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Near-wall treatment for k-omega models

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Turbulence modeling
RANS-based turbulence models
  1. Linear eddy viscosity models
    1. Algebraic models
      1. Cebeci-Smith model
      2. Baldwin-Lomax model
      3. Johnson-King model
      4. A roughness-dependent model
    2. One equation models
      1. Prandtl's one-equation model
      2. Baldwin-Barth model
      3. Spalart-Allmaras model
    3. Two equation models
      1. k-epsilon models
        1. Standard k-epsilon model
        2. Realisable k-epsilon model
        3. RNG k-epsilon model
        4. Near-wall treatment
      2. k-omega models
        1. Wilcox's k-omega model
        2. Wilcox's modified k-omega model
        3. SST k-omega model
        4. Near-wall treatment
      3. Realisability issues
        1. Kato-Launder modification
        2. Durbin's realizability constraint
        3. Yap correction
        4. Realisability and Schwarz' inequality
  2. Nonlinear eddy viscosity models
    1. Explicit nonlinear constitutive relation
      1. Cubic k-epsilon
      2. EARSM
    2. v2-f models
      1. \overline{\upsilon^2}-f model
      2. \zeta-f model
  3. Reynolds stress model (RSM)
Large eddy simulation (LES)
  1. Smagorinsky-Lilly model
  2. Dynamic subgrid-scale model
  3. RNG-LES model
  4. Wall-adapting local eddy-viscosity (WALE) model
  5. Kinetic energy subgrid-scale model
  6. Near-wall treatment for LES models
Detached eddy simulation (DES)
Direct numerical simulation (DNS)
Turbulence near-wall modeling
Turbulence free-stream boundary conditions
  1. Turbulence intensity
  2. Turbulence length scale

As described in Two equation turbulence models low and high reynolds number treatments are possible.


Standard wall functions

Main page: Two equation near-wall treatments

For k the boundary conditions imposed are

\frac{\partial k}{\partial y} = 0

Moreover the centroid values in cells adjacent to solid wall are specified as

  k_p = \frac{u^2_\tau}{\sqrt{C_\mu}y_p}

  \omega_p = \frac{u_\tau}{\sqrt{C_\mu}\kappa y_p} = \frac{\sqrt{k_p}}{{C_\mu^{1/4}}\kappa y_p},

In the alternative approach k production terms is modified.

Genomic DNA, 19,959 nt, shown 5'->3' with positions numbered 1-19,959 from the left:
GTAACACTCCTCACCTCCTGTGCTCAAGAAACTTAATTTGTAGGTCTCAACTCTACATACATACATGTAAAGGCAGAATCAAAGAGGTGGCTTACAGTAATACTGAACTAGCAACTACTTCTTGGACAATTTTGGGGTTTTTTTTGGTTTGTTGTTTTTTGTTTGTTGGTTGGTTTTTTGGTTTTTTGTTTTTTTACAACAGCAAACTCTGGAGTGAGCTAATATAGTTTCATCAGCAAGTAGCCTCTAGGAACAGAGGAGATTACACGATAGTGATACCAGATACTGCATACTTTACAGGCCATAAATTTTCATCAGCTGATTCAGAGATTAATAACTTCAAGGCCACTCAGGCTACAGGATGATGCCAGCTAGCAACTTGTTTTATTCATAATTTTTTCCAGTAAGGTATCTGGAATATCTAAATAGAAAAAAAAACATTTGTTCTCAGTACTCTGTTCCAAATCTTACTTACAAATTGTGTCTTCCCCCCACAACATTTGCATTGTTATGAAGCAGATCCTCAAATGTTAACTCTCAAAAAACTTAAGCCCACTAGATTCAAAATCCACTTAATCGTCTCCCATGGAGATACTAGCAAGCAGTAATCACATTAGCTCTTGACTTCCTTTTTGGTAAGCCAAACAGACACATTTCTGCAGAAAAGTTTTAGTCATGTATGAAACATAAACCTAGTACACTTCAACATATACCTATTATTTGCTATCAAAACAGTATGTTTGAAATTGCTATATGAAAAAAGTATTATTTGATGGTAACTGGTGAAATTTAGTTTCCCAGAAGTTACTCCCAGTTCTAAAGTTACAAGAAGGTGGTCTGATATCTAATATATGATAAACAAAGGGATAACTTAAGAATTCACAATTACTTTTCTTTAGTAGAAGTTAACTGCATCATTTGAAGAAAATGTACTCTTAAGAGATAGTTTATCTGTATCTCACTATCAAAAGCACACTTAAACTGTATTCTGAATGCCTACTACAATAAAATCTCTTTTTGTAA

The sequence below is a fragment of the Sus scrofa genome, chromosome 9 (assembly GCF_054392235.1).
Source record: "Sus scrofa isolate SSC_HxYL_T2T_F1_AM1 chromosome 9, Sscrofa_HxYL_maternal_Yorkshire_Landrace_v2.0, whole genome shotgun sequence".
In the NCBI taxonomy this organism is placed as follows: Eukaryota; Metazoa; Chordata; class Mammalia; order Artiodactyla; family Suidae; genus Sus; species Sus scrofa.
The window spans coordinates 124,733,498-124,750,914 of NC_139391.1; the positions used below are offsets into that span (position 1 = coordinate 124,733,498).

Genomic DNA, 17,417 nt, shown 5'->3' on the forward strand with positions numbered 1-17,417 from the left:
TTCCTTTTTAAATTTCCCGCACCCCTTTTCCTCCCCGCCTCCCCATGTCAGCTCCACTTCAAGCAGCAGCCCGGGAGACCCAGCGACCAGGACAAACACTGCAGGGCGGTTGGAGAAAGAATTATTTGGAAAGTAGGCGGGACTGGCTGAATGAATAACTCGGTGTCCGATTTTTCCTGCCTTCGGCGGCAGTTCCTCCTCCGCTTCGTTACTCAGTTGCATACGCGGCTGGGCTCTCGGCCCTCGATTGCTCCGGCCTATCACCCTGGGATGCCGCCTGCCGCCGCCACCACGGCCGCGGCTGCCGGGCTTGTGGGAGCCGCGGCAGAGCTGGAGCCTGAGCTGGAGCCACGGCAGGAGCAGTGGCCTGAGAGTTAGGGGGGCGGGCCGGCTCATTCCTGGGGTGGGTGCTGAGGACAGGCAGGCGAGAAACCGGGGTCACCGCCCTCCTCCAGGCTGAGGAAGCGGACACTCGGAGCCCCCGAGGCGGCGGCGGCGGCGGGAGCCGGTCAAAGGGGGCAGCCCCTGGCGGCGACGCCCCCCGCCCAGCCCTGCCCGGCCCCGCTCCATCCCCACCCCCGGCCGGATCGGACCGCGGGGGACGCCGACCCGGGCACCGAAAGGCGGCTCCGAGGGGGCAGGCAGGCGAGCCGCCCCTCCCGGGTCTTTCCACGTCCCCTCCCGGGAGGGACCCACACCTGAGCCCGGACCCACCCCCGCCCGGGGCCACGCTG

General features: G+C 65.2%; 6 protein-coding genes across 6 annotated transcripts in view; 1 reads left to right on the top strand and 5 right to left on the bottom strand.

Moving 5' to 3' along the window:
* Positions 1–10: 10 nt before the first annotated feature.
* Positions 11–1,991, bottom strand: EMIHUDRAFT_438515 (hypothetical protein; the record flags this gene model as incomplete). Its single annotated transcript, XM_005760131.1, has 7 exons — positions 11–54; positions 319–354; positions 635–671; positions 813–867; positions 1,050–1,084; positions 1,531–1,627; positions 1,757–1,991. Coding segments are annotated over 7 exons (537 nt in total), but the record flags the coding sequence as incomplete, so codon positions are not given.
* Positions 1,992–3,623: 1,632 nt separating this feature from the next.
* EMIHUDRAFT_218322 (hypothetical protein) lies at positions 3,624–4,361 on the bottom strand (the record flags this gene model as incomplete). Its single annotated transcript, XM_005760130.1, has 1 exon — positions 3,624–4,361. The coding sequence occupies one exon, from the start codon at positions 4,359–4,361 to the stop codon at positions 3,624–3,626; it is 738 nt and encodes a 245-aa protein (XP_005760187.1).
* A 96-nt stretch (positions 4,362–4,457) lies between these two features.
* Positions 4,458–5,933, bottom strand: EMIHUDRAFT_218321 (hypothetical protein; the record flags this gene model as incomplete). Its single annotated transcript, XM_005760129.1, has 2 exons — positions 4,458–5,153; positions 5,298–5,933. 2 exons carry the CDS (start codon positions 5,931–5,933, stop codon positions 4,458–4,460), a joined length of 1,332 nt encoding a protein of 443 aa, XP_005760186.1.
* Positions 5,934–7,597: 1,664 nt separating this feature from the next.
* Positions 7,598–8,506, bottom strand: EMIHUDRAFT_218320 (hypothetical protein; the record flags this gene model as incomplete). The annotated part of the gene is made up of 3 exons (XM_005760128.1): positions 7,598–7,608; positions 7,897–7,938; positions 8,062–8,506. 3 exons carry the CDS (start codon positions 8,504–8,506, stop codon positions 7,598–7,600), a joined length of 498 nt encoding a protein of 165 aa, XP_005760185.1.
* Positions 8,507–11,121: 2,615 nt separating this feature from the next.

Automatic wall treatments

Menter suggested a mechanism that switches automatically between HRN and LRN treatments.

The full description to appear soon. The idea is based on blending:

  \omega_\text{vis} = \frac{6\nu}{\beta y^2}

  \omega_\text{log} = \frac{u_\tau}{C_\mu^{1/4} \kappa y}

  \omega_p = \sqrt{\omega_{\text{vis}}^2 + \omega_{\text{log}}^2},

  u_\tau = \sqrt[4]{(u_\tau^{\text{vis}})^4 + (u_\tau^{\text{log}})^4},


Both k- omega models (std and sst) are available as low-Reynolds-number models as well as high-Reynolds-number models.

The wall boundary conditions for the k equation in the k- omega models are treated in the same way as the k equation is treated when enhanced wall treatments are used with the k- epsilon models.

This means that all boundary conditions for
- wall-function meshes will correspond to the wall function approach, while for the
- fine meshes, the appropriate low-Reynolds-number boundary conditions will be applied.

In Fluent, that means:

If the Transitional Flows option is enabled in the Viscous Model panel, low-Reynolds-number variants will be used, and, in that case, mesh guidelines should be the same as for the enhanced wall treatment
(y+ at the wall-adjacent cell should be on the order of y+ = 1. However, a higher y+ is acceptable as long as it is well inside the viscous sublayer (y+ < 4 to 5).)

If Transitional Flows option is not active, then the mesh guidelines should be the same as for the wall functions.
(For [...] wall functions, each wall-adjacent cell's centroid should be located within the log-law layer, 30 < y+ < 300. A y+ value close to the lower bound y+ = 30 is most desirable.)


  • Bredberg, J. (2000), "On the Wall Boundary Condition for Turbulence Models", 'Internal Report, Department of Thermo and Fluid Dynamics, Chalmers University of Tecyhnology Gotebord, Sweden'.
  • Menter, F., Esch, T. (2001), "Elements of industrial heat transfer predictions", 'COBEM 2001, 16th Brazilian Congress of Mechanical Engineering.'.
  • ANSYS (2006), "FLUENT Documentation", .
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